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Question: Will you support Gavin's new block size limit hard fork of 8MB by January 1, 2016 then doubling every 2 years?
1.  yes
2.  no

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Author Topic: Gold collapsing. Bitcoin UP.  (Read 1805683 times)
cypherdoc
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July 23, 2015, 03:07:37 PM
 #29221

these are really bad signs for the economy in general:







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cypherdoc
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July 23, 2015, 03:08:59 PM
 #29222

all of them have that sick top left to bottom right long term year chart...
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July 23, 2015, 03:12:41 PM
 #29223

I wonder if the continuing GLD downtrend (with no near or medium-term end in sight) will spur some goldbugs to jump into BTC as they see it rise while their beloved PM falls. Could be one of the many contributing factors in the inevitable coming BULL run.

you mean this POS?  well yeah, that's the whole thrust of this thread for 4y running...:

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July 23, 2015, 03:14:32 PM
 #29224


Satoshi clearly didn't have a plan to manage the core devs, or even a code of conduct as it seems.  We need a Bitcoin-equivalent Hippocratic Oath for the core devs, as well as a way to tell them to buzz off.  Maybe the Foundation can get to work on that. Tongue 

They signed the Hippocratic Oath equivalent when they joined Blockstream - at least that is what was presented in the media, that they would never hurt bitcoin because of their work contracts.

how effective do you expect them to be when they depend on self determination?  how much does money & stock options affect their decision making?  what does talking with your VC investors everyday do to one's view of the world?  since bigger blocks is a no brainer even for SC's & LN, why the delay/stalling?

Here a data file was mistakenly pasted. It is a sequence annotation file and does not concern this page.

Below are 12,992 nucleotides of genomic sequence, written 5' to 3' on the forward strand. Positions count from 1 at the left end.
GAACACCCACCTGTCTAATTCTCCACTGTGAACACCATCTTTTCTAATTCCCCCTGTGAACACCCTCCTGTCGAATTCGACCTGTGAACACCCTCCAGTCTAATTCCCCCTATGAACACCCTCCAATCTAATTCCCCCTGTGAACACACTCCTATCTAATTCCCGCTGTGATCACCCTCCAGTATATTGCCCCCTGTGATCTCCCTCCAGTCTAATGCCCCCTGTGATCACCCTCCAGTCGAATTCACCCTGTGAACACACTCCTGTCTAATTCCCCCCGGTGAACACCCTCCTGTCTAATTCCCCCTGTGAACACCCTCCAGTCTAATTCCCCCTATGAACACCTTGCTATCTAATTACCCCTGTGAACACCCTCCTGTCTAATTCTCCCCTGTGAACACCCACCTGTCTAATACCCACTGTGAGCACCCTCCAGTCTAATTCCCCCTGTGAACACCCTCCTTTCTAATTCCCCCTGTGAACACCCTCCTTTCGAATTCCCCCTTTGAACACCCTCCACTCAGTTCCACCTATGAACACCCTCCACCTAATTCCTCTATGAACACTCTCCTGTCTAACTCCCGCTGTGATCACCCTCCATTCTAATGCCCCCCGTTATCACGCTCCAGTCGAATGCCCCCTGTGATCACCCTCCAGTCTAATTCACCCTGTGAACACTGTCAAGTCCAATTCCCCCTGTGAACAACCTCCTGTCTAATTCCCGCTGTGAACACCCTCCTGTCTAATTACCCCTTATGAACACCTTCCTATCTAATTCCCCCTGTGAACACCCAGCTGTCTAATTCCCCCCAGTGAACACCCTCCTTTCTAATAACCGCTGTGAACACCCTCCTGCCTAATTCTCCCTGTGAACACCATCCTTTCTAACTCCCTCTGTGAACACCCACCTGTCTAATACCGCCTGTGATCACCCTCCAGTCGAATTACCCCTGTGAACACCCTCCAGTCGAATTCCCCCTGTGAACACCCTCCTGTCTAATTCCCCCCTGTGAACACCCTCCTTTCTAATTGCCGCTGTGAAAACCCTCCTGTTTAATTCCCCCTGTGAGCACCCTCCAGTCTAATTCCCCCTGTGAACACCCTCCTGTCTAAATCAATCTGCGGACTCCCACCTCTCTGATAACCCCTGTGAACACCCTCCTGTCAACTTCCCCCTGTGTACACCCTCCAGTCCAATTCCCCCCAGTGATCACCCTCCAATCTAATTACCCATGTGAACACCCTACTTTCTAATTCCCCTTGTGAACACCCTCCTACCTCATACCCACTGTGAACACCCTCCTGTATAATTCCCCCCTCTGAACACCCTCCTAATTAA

and yeah, i asked these very questions a year ago well before the block size debate was a "thing".
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July 23, 2015, 03:48:01 PM
 #29225

this is an awesome quote:

The technology will be “of fundamental importance to Wall Street,” Nasdaq Chief Executive Officer Bob Greifeld said during a phone interview Thursday. “The benefits to the industry are immense and cannot be ignored.”


http://www.bloomberg.com/news/articles/2015-07-23/nasdaq-expects-to-be-first-exchange-to-use-bitcoin-technology

you know they're going to want cheap tx fees don't you?
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July 23, 2015, 03:56:24 PM
 #29226

this is an awesome quote:

The technology will be “of fundamental importance to Wall Street,” Nasdaq Chief Executive Officer Bob Greifeld said during a phone interview Thursday. “The benefits to the industry are immense and cannot be ignored.”


http://www.bloomberg.com/news/articles/2015-07-23/nasdaq-expects-to-be-first-exchange-to-use-bitcoin-technology

you know they're going to want cheap tx fees don't you?

It reeks of desperation when you are spinning every story, news and thoughts of yours in some low-level childish "diss".

It'd be nice if this news could get us out of this price funk though!

"I believe this will be the ultimate fate of Bitcoin, to be the "high-powered money" that serves as a reserve currency for banks that issue their own digital cash." Hal Finney, Dec. 2010
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July 23, 2015, 04:00:11 PM
 #29227

BlockCypher on board with bigger blocks.  their analysis corresponds with everything i've been saying (& concepts elucidated by awemany) in this thread about the attack:

Large mempools are awful

The truth is that “the” mempool is a misnomer; every miner and node has its own mempool, with different sizes, policies, and rules. Mix with a Bitcoin core implementation ill-equipped for massive mempools, and you get chaos and uncertainty. A large mempool stresses Bitcoin’s distributed infrastructure and greatly increases the possibility of user confusion when their transactions are randomly dropped.

Large mempools — relative to block size — are very bad.
Miners and nodes bore the cost

What most don’t realize is the attack was on the miners and nodes validating transactions. When a transaction has been received and validated by the network (but NOT INCLUDED in a block), the cost has already been incurred by the network in sending, validating, and relaying the transactions.
What Next?

Adapt. Upward fee pressure may be inevitable, but it’s important to note that this attack scales linearly with block size. If we had 8MB block size limits, for example, and assuming prior 1–2tps, then the attacker’s transactions would fill 7.5MB of extra transactions instead of 500KB, a full 15x more expensive, on the order of ~$60,000 a day. Still too cheap, but a higher price tag for a prospective malcontent.